…and Stay Away From Icky Marketing
None of us like the idea of what our guest marketing expert, Erin Ferree, refers to as “icky marketing,” and would prefer to avoid it like the plague. Luckily, Erin has a solution by way of a shift in your focus about what marketing should be. I can guarantee you will enjoy throwing a party as much as your prospects will be happy to RSVP when you apply the engagement strategies Erin provides below. Thanks, Erin!
Either they’re pushing their services, to get their clients to buy this, click that or opt-in… or pulling their clients to them, trying to attract or hypnotize them into their influence field.
Push or pull marketing winds up being an exercise in getting people to do something. Pushing has an aggressive icky energy about it. Pulling has a passive icky energy behind it. And both are just plain exhausting.
This often leaves entrepreneurs feeling icky and out-of-alignment with their marketing… which results in marketing avoidance (you know, that feeling where you’d rather hide under the covers than market your business) or general marketing malaise (where you just feel icky about it all).
Worse yet, it leaves your clients turned off or tuned out – not opened to working with you.
Instead of pushing or pulling… meet your clients in the middle by extending an invitation. Treat your business like a party, where you’re inviting your ideal clients to come and play with you.
Here are 3 simple ways to do that:
- Increase your brand’s engagement factor. Create marketing worth paying attention to that rises above the chatter and noise online. Think about your clients’ need for entertainment, advice, personalization and information… which are you offering in your marketing now and how can you ratchet up the others? Some proven tools for increasing engagement include: stories, photos, videos, and quizzes.
- Open the door to individual conversation. Most people want to talk with you one-on-one when they make a significant investment of either money or time. They need to make sure that they’re making the right choice, that they feel understood and to get that touch of personal attention that tells them on an emotional level that they’re important to you. Ways to do this (without spending your whole day on the phone): ask questions over email and send well-thought-out replies, schedule group “office hours” or Q&A calls, or quick & easy 10-minute check-in calls.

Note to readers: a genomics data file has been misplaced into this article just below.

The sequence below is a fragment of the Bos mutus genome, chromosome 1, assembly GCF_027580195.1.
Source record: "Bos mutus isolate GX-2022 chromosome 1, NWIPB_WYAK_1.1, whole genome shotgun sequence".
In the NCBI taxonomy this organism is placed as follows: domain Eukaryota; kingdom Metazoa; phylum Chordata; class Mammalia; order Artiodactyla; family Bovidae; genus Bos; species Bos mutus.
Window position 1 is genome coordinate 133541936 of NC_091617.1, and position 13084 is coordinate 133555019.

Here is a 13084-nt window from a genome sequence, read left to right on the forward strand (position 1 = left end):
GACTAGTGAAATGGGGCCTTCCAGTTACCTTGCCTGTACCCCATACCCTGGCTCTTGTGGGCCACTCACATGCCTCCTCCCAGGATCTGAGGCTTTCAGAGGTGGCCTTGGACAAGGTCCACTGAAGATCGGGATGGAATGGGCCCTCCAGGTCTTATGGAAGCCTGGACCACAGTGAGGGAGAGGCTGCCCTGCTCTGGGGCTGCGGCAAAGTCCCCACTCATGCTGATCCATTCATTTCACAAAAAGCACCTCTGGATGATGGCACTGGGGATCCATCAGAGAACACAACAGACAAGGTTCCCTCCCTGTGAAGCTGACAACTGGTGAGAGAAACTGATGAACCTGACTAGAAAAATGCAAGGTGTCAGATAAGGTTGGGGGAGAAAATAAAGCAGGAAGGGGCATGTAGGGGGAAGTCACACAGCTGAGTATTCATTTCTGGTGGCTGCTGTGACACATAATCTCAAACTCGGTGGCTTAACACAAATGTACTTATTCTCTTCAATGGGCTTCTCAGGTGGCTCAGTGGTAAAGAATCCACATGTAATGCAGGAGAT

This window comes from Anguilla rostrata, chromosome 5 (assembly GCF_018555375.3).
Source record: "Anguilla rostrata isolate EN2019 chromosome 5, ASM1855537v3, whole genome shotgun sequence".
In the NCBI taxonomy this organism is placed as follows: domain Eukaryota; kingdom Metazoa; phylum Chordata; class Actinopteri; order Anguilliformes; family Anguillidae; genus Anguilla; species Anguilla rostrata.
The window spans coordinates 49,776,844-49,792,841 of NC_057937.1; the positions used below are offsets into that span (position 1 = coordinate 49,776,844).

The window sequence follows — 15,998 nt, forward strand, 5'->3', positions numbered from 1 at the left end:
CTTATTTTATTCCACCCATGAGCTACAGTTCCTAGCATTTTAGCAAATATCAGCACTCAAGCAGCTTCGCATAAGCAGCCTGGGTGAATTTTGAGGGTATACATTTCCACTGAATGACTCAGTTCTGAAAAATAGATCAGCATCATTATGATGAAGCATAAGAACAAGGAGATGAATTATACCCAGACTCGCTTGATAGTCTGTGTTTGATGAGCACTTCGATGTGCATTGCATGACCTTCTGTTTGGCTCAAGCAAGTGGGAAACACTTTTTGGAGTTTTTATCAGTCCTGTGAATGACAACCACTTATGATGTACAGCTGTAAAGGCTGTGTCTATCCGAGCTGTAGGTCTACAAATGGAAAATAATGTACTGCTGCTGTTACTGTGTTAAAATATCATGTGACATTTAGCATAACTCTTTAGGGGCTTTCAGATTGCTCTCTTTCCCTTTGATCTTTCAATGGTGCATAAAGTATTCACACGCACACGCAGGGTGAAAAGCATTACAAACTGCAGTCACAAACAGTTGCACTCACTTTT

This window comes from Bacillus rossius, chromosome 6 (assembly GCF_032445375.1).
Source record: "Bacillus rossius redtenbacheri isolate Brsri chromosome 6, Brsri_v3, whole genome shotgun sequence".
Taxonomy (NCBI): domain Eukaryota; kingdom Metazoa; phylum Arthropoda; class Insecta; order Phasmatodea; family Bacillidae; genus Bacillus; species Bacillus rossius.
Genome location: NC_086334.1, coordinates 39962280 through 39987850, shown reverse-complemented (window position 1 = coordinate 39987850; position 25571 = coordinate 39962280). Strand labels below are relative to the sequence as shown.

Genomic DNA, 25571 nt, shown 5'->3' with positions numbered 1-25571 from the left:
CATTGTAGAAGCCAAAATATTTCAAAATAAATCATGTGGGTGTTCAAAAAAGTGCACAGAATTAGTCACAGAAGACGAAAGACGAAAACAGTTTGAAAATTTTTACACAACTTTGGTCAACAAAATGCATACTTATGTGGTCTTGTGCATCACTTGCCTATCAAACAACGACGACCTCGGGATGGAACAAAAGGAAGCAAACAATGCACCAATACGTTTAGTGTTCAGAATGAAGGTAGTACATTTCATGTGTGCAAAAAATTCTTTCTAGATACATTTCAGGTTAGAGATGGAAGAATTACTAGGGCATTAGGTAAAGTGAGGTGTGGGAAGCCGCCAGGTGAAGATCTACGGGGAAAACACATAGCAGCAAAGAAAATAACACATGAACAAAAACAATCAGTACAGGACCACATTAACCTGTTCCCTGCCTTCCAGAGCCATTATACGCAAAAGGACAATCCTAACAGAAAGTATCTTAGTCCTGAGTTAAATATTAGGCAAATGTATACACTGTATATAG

- Welcome new clients in. Too many entrepreneurs focus on marketing and selling or getting opt-ins, and then launch right into delivering on their promises. This is like inviting people to a party, and then when they get there, just leaving the door open and never saying “hello” or telling them where to put their coats. Once they agree to work with you, it’s polite to tell them what’s next, and to help them settle in. How to do it: schedule a brief one-on-one “what’s next” call, send an introductory packet, or have your assistant get them up to speed.
My final, bonus tip: always take a moment when you’re doing any marketing and ask yourself, “Does anything about this feel icky?” Access your intuition and slow down to check in with yourself and your values about the tactics you’re using and the way you’re putting things together.
What are you currently doing to create an inviting brand for your business?
She deeply enjoys working with entrepreneurs who want to help more people and look good doing it. Who want all of their branding and marketing to make sense and speak to their ideal clients. And who want an open, honest, inviting brand with integrity – instead of using icky, pushy, sleazy marketing tactics and trickery.
When she’s not obsessing about branding or design, she can be found hugging her corgi-dog Stanley, going for long walks, cooking improvisationally, or throwing parties so her friends can enjoy them. Visit her website at brandstyledesign.com to learn more about small business branding.